3 years ago

Adrenal cortex reactivity in dairy cows differs between lactational stages and between different feeding levels

F. Dohme-Meier, R. S. Zbinden, J. J. Gross, R. M. Bruckmaier
Changes in ACTH challenge test characteristics in dairy cows changing their physiological status at different lactational stages and different feeding levels were not investigated in terms of repeatability yet. In 23 multiparous Holstein cows (10 cows fed a sole fresh herbage diet without concentrate, 13 cows fed with concentrate), three ACTH challenge tests were performed: once during pregnancy shortly prior to drying off (T1), and in week 3 (T2) and 8 (T3) after parturition. Test characteristics were correlated to performance and metabolic parameters: DMI, BW, energy balance (EB), plasma concentrations of free fatty acids (NEFA) and beta-hydroxybutyrate (BHB). Basal plasma cortisol concentrations were higher at T1 compared with T2 and T3 (p < .05). The adrenal cortex sensitivity (expressed as total AUC (AUCt) of cortisol response after ACTH application) was lowest at T2 compared with T1 and T3 (p < .05). Ranking of the individual animals’ responses was not repeatable between time points of the ACTH tests. Enhancing the energy deficiency during early lactation by omission of concentrate did not affect baseline cortisol concentrations in plasma, but decreased peak height at T2 (p < .05). Baseline plasma cortisol concentrations were positively correlated with cortisol peak values after ACTH application, previous lactation performance, milk yield and BW (p < .05). The AUCt was positively correlated with baseline cortisol concentrations, EB and DMI. Cortisol release after ACTH injection was lower in animals with high plasma concentrations of NEFA, BHB and with higher contents of fat and free fatty acids in milk (p < .05). Cortisol peak height after ACTH administration was higher in cows with a more positive EB, higher DMI and lower plasma concentrations of NEFA and BHB. In summary, cortisol responses to ACTH challenges in this study were not repeatable in dairy cows changing their physiological status.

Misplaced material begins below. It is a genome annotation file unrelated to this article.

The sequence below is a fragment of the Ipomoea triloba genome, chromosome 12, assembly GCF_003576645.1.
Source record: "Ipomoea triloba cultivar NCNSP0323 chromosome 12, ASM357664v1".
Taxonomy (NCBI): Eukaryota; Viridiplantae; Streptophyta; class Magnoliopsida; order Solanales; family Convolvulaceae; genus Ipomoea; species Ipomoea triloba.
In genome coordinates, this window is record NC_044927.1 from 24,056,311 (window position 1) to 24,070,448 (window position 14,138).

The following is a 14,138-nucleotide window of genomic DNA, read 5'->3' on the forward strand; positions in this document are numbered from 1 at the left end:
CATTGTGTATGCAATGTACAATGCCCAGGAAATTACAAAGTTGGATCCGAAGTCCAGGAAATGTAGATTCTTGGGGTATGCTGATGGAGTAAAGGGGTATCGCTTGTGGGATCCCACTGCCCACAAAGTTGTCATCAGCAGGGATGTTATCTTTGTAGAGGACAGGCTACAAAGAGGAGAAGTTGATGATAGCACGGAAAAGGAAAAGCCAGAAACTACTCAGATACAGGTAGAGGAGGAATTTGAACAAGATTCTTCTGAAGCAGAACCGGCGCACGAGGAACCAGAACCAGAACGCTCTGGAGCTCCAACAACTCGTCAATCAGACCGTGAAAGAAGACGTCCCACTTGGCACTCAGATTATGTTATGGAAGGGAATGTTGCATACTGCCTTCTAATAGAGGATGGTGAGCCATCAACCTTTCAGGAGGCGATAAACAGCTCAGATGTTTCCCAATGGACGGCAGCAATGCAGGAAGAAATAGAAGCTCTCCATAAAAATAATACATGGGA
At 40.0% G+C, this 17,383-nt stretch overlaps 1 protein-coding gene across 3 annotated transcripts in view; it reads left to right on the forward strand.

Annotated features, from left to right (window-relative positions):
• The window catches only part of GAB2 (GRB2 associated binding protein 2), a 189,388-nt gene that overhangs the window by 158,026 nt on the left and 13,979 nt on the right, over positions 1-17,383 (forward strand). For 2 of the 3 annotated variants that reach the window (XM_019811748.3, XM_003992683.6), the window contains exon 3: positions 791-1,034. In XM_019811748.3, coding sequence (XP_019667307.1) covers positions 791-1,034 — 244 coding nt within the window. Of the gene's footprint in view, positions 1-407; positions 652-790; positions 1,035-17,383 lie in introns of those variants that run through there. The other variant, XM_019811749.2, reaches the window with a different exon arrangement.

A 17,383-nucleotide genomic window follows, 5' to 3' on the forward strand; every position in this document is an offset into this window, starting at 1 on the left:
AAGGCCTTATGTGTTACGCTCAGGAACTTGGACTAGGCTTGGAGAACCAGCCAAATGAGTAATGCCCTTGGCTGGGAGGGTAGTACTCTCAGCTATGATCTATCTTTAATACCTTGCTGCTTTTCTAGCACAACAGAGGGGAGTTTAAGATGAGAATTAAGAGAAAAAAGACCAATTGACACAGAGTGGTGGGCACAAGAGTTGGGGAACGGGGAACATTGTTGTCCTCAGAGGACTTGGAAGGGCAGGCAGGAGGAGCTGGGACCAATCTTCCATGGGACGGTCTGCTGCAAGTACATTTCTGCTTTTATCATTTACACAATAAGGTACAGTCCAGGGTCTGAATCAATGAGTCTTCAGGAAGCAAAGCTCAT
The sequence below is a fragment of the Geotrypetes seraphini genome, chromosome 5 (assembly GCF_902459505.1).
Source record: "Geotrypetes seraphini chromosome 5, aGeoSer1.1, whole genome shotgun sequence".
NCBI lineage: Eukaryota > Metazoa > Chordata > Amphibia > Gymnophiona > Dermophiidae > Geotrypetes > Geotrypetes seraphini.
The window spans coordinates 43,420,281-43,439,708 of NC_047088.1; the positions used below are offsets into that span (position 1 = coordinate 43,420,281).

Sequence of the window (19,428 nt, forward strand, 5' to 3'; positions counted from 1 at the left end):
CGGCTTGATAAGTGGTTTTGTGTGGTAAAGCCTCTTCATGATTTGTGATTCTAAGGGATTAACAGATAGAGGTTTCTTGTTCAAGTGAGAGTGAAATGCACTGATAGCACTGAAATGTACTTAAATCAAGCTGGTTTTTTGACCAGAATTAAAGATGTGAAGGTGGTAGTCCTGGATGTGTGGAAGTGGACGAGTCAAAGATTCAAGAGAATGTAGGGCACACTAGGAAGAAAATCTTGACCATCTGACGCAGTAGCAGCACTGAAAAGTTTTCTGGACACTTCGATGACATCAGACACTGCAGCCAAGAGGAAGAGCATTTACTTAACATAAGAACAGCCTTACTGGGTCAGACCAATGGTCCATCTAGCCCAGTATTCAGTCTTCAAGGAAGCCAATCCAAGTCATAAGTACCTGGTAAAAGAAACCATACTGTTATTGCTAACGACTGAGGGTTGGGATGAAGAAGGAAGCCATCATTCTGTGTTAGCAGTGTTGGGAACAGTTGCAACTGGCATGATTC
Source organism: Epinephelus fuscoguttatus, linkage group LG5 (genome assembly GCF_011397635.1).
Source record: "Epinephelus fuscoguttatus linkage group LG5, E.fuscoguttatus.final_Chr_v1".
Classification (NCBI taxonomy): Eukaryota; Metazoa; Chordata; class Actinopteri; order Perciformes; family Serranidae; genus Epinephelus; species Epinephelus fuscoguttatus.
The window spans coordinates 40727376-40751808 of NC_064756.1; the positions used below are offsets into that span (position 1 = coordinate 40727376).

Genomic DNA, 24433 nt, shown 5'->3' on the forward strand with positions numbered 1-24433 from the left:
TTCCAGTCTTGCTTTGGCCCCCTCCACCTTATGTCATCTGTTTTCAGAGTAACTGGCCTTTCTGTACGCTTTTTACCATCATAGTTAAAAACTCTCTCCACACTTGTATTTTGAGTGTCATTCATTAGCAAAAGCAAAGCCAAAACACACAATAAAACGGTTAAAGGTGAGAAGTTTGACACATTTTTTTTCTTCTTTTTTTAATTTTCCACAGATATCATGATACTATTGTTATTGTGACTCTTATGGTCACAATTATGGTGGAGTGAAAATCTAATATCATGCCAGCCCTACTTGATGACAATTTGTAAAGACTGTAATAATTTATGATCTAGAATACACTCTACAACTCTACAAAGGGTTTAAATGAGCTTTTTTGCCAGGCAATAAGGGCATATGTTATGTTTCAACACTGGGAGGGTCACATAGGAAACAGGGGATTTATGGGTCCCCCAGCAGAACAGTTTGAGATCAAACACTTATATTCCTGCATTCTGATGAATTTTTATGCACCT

Publisher URL: http://onlinelibrary.wiley.com/resolve/doi

DOI: 10.1111/jpn.12746

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